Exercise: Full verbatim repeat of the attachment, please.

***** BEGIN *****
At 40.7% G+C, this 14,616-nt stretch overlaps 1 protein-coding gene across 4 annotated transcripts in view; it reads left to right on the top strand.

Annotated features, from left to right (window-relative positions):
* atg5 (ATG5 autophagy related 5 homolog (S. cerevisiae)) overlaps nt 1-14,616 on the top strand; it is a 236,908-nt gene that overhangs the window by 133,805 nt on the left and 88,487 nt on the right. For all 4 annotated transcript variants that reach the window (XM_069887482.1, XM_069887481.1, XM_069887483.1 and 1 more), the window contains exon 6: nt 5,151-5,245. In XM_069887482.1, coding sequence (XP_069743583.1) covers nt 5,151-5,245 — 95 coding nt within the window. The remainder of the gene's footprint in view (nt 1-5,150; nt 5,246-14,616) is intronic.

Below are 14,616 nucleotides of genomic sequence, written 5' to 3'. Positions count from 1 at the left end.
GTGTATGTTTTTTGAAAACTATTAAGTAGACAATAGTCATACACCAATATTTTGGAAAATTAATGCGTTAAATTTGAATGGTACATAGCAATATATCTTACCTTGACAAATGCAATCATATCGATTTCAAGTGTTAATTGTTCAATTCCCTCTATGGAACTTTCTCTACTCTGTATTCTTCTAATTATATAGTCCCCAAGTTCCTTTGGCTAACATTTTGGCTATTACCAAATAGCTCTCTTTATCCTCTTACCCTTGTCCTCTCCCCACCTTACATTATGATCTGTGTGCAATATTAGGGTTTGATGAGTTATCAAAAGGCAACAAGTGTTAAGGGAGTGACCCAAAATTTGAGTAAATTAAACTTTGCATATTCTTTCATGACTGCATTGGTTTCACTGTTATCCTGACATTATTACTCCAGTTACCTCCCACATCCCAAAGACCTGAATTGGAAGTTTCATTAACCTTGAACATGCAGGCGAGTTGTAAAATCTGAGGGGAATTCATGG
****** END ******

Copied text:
At 40.7% G+C, this 14,616-nt stretch overlaps 1 protein-coding gene across 4 annotated transcripts in view; it reads left to right on the top strand.

Annotated features, from left to right (window-relative positions):
* atg5 (ATG5 autophagy related 5 homolog (S. cerevisiae)) overlaps nt 1-14,616 on the top strand; it is a 236,908-nt gene that overhangs the window by 133,805 nt on the left and 88,487 nt on the right. For all 4 annotated transcript variants that reach the window (XM_069887482.1, XM_069887481.1, XM_069887483.1 and 1 more), the window contains exon 6: nt 5,151-5,245. In XM_069887482.1, coding sequence (XP_069743583.1) covers nt 5,151-5,245 — 95 coding nt within the window. The remainder of the gene's footprint in view (nt 1-5,150; nt 5,246-14,616) is intronic.

Below are 14,616 nucleotides of genomic sequence, written 5' to 3'. Positions count from 1 at the left end.
GTGTATGTTTTTTGAAAACTATTAAGTAGACAATAGTCATACACCAATATTTTGGAAAATTAATGCGTTAAATTTGAATGGTACATAGCAATATATCTTACCTTGACAAATGCAATCATATCGATTTCAAGTGTTAATTGTTCAATTCCCTCTATGGAACTTTCTCTACTCTGTATTCTTCTAATTATATAGTCCCCAAGTTCCTTTGGCTAACATTTTGGCTATTACCAAATAGCTCTCTTTATCCTCTTACCCTTGTCCTCTCCCCACCTTACATTATGATCTGTGTGCAATATTAGGGTTTGATGAGTTATCAAAAGGCAACAAGTGTTAAGGGAGTGACCCAAAATTTGAGTAAATTAAACTTTGCATATTCTTTCATGACTGCATTGGTTTCACTGTTATCCTGACATTATTACTCCAGTTACCTCCCACATCCCAAAGACCTGAATTGGAAGTTTCATTAACCTTGAACATGCAGGCGAGTTGTAAAATCTGAGGGGAATTCATGG